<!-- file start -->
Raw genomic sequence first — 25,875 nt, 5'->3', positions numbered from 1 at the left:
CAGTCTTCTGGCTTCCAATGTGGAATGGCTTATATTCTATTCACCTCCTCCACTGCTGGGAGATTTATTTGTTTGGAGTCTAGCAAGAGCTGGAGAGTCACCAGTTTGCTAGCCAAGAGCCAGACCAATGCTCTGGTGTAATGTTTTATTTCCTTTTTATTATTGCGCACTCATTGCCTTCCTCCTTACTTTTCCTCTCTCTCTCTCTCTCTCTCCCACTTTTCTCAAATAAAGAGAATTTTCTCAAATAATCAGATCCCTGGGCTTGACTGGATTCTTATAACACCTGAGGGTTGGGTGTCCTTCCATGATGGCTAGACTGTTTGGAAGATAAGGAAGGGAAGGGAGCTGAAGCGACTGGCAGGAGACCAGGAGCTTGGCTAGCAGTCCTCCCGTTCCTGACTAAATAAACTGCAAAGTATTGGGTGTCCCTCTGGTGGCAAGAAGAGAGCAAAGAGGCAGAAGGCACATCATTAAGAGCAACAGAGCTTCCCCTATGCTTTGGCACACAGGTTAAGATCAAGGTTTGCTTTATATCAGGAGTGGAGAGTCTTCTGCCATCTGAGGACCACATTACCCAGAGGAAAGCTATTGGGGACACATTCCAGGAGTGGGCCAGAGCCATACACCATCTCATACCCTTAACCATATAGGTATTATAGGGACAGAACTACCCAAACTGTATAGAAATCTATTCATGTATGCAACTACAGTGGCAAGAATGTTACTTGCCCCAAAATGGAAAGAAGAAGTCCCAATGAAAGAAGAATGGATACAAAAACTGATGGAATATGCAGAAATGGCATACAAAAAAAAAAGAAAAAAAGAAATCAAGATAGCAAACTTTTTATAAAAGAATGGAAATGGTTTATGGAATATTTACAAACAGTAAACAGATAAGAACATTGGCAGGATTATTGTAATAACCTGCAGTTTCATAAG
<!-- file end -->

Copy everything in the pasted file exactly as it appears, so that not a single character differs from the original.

Raw genomic sequence first — 25,875 nt, 5'->3', positions numbered from 1 at the left:
CAGTCTTCTGGCTTCCAATGTGGAATGGCTTATATTCTATTCACCTCCTCCACTGCTGGGAGATTTATTTGTTTGGAGTCTAGCAAGAGCTGGAGAGTCACCAGTTTGCTAGCCAAGAGCCAGACCAATGCTCTGGTGTAATGTTTTATTTCCTTTTTATTATTGCGCACTCATTGCCTTCCTCCTTACTTTTCCTCTCTCTCTCTCTCTCTCTCCCACTTTTCTCAAATAAAGAGAATTTTCTCAAATAATCAGATCCCTGGGCTTGACTGGATTCTTATAACACCTGAGGGTTGGGTGTCCTTCCATGATGGCTAGACTGTTTGGAAGATAAGGAAGGGAAGGGAGCTGAAGCGACTGGCAGGAGACCAGGAGCTTGGCTAGCAGTCCTCCCGTTCCTGACTAAATAAACTGCAAAGTATTGGGTGTCCCTCTGGTGGCAAGAAGAGAGCAAAGAGGCAGAAGGCACATCATTAAGAGCAACAGAGCTTCCCCTATGCTTTGGCACACAGGTTAAGATCAAGGTTTGCTTTATATCAGGAGTGGAGAGTCTTCTGCCATCTGAGGACCACATTACCCAGAGGAAAGCTATTGGGGACACATTCCAGGAGTGGGCCAGAGCCATACACCATCTCATACCCTTAACCATATAGGTATTATAGGGACAGAACTACCCAAACTGTATAGAAATCTATTCATGTATGCAACTACAGTGGCAAGAATGTTACTTGCCCCAAAATGGAAAGAAGAAGTCCCAATGAAAGAAGAATGGATACAAAAACTGATGGAATATGCAGAAATGGCATACAAAAAAAAAAGAAAAAAAGAAATCAAGATAGCAAACTTTTTATAAAAGAATGGAAATGGTTTATGGAATATTTACAAACAGTAAACAGATAAGAACATTGGCAGGATTATTGTAATAACCTGCAGTTTCATAAG